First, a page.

Debacterization of Cheese Milk by Microfiltration
Together with bactofugation, microfiltration (MF) is currently the only technique that is available at the industrial level for debacterizing milk without any heating treatments. Besides the production of consumption milk with extended shelf life, microfiltration can be applied to cheese milk for the production of dairy products with improved microbiological characteristics. The MF debacterization process involves the use of a membrane of 1.4 mm pore diameter for filtering skim milk: retention of bacteria is over 99.0% (decimal reduction 2.1-3.1, depending on bacteria morphology and volume), and casein transmission is around 99% (Daufin et al., 2001). Fat is previously removed by centrifugation, and is treated in a heat exchanger (90°-95°C, 2-3 minutes) before being readded to MF milk. The most-known commercial process is available under the name Bactocatch. It is operated at 50°C, at high cross-flow velocities, typically 6-8 m/s, and involves the use of ceramic membranes (Saboya & Maubois, 2000).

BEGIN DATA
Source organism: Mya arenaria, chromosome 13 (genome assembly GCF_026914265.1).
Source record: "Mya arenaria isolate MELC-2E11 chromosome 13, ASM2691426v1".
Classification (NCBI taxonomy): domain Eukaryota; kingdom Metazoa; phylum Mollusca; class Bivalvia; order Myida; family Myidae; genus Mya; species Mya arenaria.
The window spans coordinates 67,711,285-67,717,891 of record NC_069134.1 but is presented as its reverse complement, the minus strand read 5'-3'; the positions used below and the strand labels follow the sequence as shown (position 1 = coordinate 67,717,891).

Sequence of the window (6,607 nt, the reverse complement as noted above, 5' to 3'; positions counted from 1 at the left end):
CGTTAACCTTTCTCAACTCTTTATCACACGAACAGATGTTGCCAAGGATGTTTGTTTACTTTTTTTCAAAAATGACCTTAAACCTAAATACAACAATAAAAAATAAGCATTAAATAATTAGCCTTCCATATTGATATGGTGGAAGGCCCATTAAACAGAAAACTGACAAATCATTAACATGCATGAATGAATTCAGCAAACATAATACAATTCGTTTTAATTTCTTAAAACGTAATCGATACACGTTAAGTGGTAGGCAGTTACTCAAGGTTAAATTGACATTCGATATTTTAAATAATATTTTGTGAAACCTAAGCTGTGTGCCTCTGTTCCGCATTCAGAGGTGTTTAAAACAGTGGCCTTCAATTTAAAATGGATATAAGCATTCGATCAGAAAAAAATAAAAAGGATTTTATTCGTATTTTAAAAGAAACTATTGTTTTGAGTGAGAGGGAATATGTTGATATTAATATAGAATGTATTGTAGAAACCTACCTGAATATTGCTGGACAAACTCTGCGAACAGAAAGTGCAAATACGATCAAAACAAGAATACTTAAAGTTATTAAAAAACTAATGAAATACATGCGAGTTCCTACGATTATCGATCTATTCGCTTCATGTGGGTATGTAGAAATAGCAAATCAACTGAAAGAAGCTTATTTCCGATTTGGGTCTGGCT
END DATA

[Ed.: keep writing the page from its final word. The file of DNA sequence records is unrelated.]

As a matter of fact, microfiltration makes possible cheese making with almost sterile milk: due to strong retention of Listeria and Salmonella, the process can be used for producing safe cheese from raw milk. From the hygienic point of view, MF cheeses are as safe as those made from pasteurized milk, but some further valuable features has to be considered. First of all, the contemporary elimination of the nonpathogenic microflora, if supported by highly hygienic cheese manufacturing practices, can be the basis for the production of minimally treated products and extension of shelf life of fresh cheeses. Second, removing of all spores allows the production of long-ripened cheeses without the need of additives for preventing late blowing. Finally, elimination of the somatic cells, which are totally retained by the MF membrane, eliminates a series of enzymes that can lead to abnormal evolution of some biochemical events during cheese storage (Law et al., 1995). It has to be pinpointed that MF cheeses cannot be fully considered raw milk cheeses, due to application of a strong heat treatment to the milk fat fraction. Moreover, the process is not compatible with the production protocols of European PDO cheeses, which are based on the preservation of endogenous microflora.